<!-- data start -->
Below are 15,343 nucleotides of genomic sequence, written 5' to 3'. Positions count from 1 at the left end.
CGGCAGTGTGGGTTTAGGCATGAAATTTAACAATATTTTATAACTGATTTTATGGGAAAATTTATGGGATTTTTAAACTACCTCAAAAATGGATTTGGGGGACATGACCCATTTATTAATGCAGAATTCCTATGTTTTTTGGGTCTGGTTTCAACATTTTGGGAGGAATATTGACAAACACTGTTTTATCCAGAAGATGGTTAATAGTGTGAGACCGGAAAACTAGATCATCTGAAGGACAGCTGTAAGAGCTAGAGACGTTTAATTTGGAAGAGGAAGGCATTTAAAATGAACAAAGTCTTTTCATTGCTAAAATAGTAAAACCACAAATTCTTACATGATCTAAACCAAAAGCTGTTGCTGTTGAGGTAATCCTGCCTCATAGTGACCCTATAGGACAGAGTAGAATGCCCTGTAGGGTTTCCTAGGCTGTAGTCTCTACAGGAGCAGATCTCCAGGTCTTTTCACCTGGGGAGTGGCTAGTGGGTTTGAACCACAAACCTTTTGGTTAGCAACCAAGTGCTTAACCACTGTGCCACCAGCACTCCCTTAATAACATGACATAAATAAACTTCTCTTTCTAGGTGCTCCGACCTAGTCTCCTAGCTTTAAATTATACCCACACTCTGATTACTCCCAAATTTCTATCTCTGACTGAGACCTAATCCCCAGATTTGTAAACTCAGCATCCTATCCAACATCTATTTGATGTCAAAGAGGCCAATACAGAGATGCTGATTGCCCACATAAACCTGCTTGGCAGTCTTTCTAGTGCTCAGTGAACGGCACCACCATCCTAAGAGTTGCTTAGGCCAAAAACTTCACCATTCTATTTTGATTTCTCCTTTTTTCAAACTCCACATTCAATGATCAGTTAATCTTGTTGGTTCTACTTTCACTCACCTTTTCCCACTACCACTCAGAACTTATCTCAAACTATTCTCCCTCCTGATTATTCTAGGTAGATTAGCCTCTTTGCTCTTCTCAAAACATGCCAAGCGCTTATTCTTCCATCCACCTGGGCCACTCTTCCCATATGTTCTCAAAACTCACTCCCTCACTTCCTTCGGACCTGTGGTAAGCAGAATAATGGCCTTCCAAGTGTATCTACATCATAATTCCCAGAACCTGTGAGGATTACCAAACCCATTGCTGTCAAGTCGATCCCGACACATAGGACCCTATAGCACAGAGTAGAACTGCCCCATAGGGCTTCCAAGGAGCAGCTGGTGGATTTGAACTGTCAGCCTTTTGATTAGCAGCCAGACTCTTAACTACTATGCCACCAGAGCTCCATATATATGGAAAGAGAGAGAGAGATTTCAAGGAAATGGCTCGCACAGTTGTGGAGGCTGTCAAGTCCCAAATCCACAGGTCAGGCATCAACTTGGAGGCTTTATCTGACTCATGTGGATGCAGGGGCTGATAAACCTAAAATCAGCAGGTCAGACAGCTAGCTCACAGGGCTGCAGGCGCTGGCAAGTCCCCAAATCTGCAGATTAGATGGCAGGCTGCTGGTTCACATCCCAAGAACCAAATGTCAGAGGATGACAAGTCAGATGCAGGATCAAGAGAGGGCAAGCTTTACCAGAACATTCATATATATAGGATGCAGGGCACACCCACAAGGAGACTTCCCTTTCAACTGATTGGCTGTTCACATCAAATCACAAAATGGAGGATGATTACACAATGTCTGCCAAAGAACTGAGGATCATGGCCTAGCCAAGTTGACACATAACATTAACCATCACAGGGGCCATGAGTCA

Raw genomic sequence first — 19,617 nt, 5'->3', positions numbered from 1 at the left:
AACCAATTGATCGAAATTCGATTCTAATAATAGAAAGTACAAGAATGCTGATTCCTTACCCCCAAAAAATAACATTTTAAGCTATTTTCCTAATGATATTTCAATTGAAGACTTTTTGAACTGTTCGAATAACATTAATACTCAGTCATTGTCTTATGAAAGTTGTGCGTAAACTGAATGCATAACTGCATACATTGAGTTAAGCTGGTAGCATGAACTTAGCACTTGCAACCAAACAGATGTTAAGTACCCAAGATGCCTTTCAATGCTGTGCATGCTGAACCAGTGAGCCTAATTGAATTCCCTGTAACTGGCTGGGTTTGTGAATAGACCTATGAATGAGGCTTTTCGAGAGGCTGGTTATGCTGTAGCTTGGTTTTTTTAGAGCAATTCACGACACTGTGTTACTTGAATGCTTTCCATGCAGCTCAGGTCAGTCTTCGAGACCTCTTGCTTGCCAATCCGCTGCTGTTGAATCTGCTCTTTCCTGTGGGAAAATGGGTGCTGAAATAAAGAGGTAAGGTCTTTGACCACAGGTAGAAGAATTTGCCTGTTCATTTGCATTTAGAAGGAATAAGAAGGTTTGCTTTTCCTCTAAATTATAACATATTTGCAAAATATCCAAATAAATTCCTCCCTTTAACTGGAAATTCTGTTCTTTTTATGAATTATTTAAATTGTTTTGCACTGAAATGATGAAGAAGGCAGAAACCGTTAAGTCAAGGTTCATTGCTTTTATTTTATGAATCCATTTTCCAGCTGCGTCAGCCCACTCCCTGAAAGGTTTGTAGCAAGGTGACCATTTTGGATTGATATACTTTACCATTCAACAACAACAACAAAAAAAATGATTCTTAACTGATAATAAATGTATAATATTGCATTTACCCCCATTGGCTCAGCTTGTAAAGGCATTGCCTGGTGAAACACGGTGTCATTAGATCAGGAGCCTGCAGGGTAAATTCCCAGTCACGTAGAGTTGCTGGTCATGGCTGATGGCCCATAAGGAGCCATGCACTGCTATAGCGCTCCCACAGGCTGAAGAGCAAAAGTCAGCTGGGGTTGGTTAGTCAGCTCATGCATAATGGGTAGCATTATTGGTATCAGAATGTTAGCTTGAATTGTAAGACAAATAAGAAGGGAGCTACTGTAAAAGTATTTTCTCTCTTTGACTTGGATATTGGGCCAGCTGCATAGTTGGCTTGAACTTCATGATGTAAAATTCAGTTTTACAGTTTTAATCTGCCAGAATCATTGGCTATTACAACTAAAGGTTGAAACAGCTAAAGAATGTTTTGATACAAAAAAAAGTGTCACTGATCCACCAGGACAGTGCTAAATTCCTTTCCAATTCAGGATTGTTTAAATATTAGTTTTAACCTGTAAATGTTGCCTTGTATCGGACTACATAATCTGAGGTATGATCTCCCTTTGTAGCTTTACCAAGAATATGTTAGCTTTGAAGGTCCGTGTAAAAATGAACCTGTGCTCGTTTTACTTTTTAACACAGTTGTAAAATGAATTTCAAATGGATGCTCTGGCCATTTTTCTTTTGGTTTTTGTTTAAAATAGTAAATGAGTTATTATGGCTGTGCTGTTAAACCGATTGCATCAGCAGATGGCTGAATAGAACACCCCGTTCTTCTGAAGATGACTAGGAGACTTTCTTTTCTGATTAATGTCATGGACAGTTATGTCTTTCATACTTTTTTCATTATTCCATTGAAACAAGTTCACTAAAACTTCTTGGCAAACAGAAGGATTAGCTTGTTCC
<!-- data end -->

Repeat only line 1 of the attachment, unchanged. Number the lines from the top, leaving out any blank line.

Below are 15,343 nucleotides of genomic sequence, written 5' to 3'. Positions count from 1 at the left end.